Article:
Ganglioneuroma (GN) is a rare benign tumor arising mainly from neural crest cells. Histologically, it is composed of Schwann and ganglion cells. The tumor is mostly located along the length of the sympathetic chain. Retroperitoneum and posterior mediastinum are the most common locations for GN. GN rarely occurs from the adrenal medulla. It is generally difficult to diagnose and is observed most commonly in children and women. The tumor is not associated with hormonal activity and is often clinically silent (1-3). We present the case of a 35-year-old woman who had mass in the right adrenal gland which was pathologically diagnosed as GN after adrenalectomy.
Abdominal ultrasonography performed for abdominal pain in a 35-year-old woman revealed a mass of 18x55 mm in the right adrenal gland. Computed Tomography (CT) showed a minimally hypodense, smoothly marginated mass without calcification (Figure 1). Right adrenal magnetic resonance imaging (MRI) revealed a smoothly marginated mass of 35x33x21 mm which was minimally hypointense on axial T1-weighted images (Figure 2) and hyperintense on T2-weighted images, relative to the paravertebral muscles (Figure 3). The patient was normotensive and hormonal parameters were normal (Table 1).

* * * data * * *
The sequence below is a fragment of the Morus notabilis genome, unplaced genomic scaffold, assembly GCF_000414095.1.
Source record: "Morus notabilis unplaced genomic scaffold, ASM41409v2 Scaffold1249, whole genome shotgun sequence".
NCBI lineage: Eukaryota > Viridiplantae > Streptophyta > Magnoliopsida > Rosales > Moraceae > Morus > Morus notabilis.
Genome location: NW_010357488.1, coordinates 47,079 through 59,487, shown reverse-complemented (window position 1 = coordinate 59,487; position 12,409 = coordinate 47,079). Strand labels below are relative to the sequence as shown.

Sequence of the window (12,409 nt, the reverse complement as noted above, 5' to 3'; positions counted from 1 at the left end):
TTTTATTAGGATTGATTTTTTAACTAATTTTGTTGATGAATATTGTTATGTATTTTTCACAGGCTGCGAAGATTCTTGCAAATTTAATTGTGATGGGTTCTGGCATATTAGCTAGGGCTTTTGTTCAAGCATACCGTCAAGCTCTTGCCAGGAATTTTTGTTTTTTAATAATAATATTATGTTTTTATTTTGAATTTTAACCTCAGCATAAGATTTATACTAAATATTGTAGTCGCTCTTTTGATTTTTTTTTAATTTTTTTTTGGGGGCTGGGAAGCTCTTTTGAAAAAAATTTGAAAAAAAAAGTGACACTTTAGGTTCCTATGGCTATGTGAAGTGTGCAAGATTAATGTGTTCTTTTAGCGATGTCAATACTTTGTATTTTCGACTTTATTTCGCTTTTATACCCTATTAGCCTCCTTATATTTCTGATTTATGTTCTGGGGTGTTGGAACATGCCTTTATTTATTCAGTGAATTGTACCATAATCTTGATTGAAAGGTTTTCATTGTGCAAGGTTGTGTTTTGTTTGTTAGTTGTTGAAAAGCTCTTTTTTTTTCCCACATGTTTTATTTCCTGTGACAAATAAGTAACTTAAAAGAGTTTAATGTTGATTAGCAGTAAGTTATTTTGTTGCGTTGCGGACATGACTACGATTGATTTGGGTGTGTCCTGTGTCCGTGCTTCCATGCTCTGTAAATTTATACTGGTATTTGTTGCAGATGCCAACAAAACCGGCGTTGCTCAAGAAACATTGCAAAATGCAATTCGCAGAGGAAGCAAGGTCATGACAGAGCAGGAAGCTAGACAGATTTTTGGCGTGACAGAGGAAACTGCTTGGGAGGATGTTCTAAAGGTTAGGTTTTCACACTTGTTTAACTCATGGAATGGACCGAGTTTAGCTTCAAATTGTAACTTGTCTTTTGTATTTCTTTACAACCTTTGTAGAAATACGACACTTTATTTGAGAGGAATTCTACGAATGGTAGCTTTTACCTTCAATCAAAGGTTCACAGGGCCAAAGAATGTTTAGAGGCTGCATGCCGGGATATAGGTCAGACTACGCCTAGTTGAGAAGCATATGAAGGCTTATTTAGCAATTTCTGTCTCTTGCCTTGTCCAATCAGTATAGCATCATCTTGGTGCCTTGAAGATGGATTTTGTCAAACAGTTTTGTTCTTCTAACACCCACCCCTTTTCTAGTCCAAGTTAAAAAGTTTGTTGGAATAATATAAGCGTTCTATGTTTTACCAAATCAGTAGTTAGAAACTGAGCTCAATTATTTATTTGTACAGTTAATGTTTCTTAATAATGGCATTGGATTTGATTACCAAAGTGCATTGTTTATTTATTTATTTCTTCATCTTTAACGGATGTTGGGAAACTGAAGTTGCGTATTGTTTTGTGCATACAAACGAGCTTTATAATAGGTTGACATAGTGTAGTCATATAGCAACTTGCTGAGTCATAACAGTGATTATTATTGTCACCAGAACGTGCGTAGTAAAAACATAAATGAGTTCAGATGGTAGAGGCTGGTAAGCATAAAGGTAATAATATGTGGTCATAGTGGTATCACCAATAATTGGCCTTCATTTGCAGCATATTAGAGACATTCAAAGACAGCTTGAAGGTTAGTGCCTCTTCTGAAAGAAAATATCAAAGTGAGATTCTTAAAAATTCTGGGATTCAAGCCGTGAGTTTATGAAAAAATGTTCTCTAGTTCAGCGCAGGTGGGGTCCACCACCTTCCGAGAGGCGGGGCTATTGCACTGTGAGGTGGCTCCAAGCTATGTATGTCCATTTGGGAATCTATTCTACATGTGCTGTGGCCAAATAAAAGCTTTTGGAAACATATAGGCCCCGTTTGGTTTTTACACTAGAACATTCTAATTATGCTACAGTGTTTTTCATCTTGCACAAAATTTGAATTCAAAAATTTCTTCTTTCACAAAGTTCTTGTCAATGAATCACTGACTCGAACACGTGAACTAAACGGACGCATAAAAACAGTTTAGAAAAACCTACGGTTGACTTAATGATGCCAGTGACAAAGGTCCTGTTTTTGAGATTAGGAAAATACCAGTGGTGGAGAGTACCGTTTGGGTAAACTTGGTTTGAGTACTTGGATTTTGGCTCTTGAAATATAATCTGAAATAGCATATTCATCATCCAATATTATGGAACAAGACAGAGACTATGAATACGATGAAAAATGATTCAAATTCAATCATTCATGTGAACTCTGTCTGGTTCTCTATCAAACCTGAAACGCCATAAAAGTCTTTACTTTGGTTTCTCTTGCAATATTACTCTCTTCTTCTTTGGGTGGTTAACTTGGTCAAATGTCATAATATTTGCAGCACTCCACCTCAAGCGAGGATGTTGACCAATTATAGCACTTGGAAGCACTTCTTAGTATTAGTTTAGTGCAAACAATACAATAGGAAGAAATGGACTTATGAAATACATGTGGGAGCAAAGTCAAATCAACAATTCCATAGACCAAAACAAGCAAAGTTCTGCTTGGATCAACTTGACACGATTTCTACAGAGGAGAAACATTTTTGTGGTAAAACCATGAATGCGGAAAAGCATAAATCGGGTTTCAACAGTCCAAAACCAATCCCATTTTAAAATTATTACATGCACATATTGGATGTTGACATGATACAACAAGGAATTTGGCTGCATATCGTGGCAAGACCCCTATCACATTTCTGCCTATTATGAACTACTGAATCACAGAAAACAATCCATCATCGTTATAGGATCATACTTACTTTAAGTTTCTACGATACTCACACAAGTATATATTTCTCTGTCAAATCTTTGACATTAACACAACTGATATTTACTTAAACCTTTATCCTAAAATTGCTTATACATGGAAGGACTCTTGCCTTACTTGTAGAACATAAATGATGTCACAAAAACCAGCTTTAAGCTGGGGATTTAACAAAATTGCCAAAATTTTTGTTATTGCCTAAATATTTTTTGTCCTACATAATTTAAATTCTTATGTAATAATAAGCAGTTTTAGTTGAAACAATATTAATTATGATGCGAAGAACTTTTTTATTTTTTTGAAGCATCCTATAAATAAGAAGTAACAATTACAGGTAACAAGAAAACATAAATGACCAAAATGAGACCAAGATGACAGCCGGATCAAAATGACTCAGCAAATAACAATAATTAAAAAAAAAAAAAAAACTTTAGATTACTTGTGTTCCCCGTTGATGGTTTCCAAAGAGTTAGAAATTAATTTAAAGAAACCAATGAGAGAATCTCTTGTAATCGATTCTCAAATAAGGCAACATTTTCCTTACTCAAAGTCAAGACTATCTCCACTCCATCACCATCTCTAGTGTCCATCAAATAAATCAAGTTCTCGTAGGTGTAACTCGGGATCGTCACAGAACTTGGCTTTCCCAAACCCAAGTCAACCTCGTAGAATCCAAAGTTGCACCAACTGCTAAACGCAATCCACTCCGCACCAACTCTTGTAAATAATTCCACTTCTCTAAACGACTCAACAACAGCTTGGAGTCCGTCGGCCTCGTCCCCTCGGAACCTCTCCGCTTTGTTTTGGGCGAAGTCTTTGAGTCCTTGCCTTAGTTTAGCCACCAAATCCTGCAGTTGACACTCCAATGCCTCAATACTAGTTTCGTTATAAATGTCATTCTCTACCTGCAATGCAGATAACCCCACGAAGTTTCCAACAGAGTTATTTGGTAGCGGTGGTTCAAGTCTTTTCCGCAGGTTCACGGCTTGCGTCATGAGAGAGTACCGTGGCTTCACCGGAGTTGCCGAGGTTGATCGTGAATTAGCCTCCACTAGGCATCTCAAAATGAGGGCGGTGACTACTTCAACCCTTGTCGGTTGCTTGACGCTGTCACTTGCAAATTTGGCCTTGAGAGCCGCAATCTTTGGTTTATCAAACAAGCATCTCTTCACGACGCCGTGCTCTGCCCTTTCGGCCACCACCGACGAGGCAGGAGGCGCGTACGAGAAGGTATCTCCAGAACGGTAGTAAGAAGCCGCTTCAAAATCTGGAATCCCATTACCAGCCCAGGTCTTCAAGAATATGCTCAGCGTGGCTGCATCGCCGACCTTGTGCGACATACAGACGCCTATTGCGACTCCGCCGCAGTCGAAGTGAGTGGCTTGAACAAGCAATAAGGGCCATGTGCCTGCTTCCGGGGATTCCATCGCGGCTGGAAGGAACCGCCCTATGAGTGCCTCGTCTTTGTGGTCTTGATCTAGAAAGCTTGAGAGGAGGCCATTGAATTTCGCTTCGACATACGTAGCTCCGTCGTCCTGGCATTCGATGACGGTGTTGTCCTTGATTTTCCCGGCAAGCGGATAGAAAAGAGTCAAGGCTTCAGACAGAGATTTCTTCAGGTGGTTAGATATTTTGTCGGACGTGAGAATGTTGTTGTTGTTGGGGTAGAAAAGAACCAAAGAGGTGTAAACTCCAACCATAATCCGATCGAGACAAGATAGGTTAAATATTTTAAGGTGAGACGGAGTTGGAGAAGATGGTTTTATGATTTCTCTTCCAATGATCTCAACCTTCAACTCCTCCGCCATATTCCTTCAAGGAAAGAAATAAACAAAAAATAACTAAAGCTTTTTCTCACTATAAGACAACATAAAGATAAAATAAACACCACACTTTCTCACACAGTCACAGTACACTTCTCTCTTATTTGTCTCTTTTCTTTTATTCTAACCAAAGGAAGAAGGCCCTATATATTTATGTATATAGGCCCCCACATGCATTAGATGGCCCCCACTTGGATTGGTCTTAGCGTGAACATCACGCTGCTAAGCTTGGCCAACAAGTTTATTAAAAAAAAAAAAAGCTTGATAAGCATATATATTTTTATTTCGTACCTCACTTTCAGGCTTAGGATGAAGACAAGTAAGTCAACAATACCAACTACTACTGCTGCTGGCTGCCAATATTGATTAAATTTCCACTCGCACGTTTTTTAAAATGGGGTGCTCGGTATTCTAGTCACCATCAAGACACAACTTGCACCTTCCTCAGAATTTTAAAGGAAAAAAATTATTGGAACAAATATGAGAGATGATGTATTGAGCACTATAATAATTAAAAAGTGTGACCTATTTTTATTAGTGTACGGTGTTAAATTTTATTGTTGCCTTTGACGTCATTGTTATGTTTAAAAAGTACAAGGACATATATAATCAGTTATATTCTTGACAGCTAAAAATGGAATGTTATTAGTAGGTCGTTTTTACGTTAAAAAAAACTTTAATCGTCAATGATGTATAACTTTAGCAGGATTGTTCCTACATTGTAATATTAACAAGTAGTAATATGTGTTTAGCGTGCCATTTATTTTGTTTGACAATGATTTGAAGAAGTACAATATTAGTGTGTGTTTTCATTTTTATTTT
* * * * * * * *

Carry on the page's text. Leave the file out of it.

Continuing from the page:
Cortisol was found as 1.08ug/dl in 1-mg dexamethasone suppression test. Right adrenalectomy was performed upon patient’s request. Pathological evaluation revealed a smoothly marginated, elastic, homogeneous, grey-white 4x4-cm nodular lesion. Microscopic evaluation revealed a benign tumor, composed of spindle cells with Schwann differentiation and ganglion cells with diffuse distribution, arising from the adrenal medulla and separated from the cortex with smooth margins without any capsule. The patient was diagnosed as GN after observing positivity for chromogranin and synaptophysin in ganglion cells and for S-100 in Schwann cells in immunohistochemical evaluation. During the short postoperative ACTH stimulation test, cortisol values at 0, 30, 60, 90 and 120 minutes were 8.5, 17.4, 20.1, 22.1, 23.8 ug/dl, respectively.
Although malignant transformation has been reported, adrenal GNs are usually rare and benign. They are observed most commonly in children and young adults (2,4). In a series of patients, average age was found as 40 years (2). These tumors have an equal frequency in male and female patients (5). Our case was a 35-year-old woman.
Most GNs are asymptomatic and they are incidentally discovered during imaging. However, some big GNs may cause pressure symptoms. Most GNs do not secrete catecholamines or steroid hormones (1,6). In a series of 17 adrenal GN patients, 11 were diagnosed during controls, 2 were diagnosed after imaging studies for low back pain and the remaining four were diagnosed after imaging studies for abdominal pain, billiary colic, abdominal trauma and fatigue, respectively. None of these patients had hormonal secretion (2). In our patient, a mass was detected in the right adrenal gland during abdominal ultrasonography performed for abdominal pain and her hormonal parameters were normal.